06-23-2019 12:19 PM - edited 06-25-2019 09:22 AM
06-23-2019 12:19 PM - edited 06-25-2019 09:22 AM
Having only the newly opened home tab opens 10 new processes of which some are repeated.
What happens to anyone else?
07-31-2019 04:22 PM
This is an interesting discovery. Is this issue still presenting itself?
07-31-2019 06:22 PM - edited 07-31-2019 06:25 PM
@v-gapart Thank you very much for responding. If this problem keeps happening to me. With a single tab open, all these processes are currently opened to me.
To have if we can all find an explanation and or solution.
Thanks for all.
08-01-2019 03:42 AM - edited 08-01-2019 03:42 AM
Why call it a "problem" ? maybe it's just how the developers made this experimental Microsoft Edge browser for a reason.
I have Google Chrome canary with only 3 open tabs and in the taskmanager under Google Chrome process i have OVER 20 sub-process.
so it's NOT a problem.
08-01-2019 05:52 AM
It's really not a problem. You can get more detail on what those processes are by opening up the Browser Task Manager (shift+esc).
08-01-2019 10:32 PM
08-01-2019 10:57 PM
Here's mine. I have two profiles opened (one tab each) and 3 other programs (146.5, 2.0 and 19.1 MB). I don't know if that's too much or too little.
08-02-2019 12:39 AM
08-02-2019 05:14 AM
Actually, it is normal. Every tab and extension runs in a separate process so that if one of them hangs, the whole browser doesn't hang. Plus there is the main process that controls everything and probably a process to capture crash data since it's still early in development. Multiple processes can also provide a measure of security if each process is isolated properly.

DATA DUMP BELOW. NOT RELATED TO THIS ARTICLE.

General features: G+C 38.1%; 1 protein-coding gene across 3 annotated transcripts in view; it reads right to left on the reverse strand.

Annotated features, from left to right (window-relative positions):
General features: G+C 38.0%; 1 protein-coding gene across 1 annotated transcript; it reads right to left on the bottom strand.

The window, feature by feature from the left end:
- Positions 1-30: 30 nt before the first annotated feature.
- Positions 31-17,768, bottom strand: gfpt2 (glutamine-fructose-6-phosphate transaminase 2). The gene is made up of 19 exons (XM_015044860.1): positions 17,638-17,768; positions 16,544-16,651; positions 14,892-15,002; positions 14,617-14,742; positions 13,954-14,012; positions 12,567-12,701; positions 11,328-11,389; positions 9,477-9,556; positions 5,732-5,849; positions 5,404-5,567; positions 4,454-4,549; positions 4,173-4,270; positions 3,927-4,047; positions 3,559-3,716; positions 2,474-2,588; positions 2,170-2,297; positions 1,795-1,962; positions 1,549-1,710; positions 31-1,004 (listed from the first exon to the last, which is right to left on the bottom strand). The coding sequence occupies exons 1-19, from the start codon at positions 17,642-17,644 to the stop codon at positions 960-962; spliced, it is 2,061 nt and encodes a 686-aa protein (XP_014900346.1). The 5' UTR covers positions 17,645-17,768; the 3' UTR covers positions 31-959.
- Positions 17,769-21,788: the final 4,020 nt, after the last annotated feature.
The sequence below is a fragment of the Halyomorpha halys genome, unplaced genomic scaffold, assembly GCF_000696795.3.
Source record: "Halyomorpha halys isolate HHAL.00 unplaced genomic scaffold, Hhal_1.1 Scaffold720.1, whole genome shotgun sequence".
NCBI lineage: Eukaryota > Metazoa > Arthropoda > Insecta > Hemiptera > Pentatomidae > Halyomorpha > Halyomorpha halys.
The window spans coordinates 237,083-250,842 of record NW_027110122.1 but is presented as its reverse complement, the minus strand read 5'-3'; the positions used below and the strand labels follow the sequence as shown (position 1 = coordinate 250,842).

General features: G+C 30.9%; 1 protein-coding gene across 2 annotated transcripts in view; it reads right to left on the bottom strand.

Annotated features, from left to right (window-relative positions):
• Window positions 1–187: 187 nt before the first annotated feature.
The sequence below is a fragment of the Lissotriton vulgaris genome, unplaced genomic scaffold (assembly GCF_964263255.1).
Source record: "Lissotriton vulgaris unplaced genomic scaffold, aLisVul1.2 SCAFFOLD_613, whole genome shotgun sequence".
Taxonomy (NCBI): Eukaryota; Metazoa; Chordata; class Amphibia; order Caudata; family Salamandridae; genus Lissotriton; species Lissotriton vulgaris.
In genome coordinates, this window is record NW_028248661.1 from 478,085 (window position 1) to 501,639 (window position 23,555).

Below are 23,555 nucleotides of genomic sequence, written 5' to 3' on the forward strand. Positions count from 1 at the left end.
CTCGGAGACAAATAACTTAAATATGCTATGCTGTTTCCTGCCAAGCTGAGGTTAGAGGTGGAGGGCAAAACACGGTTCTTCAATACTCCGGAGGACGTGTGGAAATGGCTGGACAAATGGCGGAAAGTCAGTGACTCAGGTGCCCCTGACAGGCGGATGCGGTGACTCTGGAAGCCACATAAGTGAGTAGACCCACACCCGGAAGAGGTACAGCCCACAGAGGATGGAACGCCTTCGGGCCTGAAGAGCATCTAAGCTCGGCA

08-02-2019 05:42 AM
Wanted to add that I suppose that the people working on this are aware of the impact that these processes have on RAM.
Recently I recommended that somebody should be looking at other chrome browsers out there. I´ve found that one of the least RAM consuming browsers is Slimjet.
08-02-2019 07:17 AM - edited 08-02-2019 07:32 AM
The multi-process architecture was baked into Chromium at the earliest stages of development, and it remains an issue a decade later -- Chromium-based browsers are notorious for high RAM use.
I routinely run in the 500-750 MB Edge Chromium RAM usage on my desktop (Dell XPS 8920, 16GB RAM) running with 6-8 tabs open and roughly 25-35 processes open. If I'm actively browsing (that is, opening and closing sites frequently), I've seem the numbers go higher, although I don't think I've gone over 1GB RAM use.
On my laptops, which have less RAM (Dell Latitude 7280, 8GB RAM and Dell Inspiron 3185, 4GB RAM), I have learned to be sparing in my use of Edge Chromium, particularly so on the 4GB laptop. On the Latitude, I confine myself to 3-4 tabs, and on the Inspiron, I try to live with one or two tabs open.
The old version of Edge combines common processes, and those of us who have used it as our primary browser are used to a level of RAM efficiency that just doesn't exist in Edge Chromium or other Chromium-based browsers. We got used to it, and Edge Chromium's memory-hogging comes as something of a shock.
Several earlier threads have discussed this issue.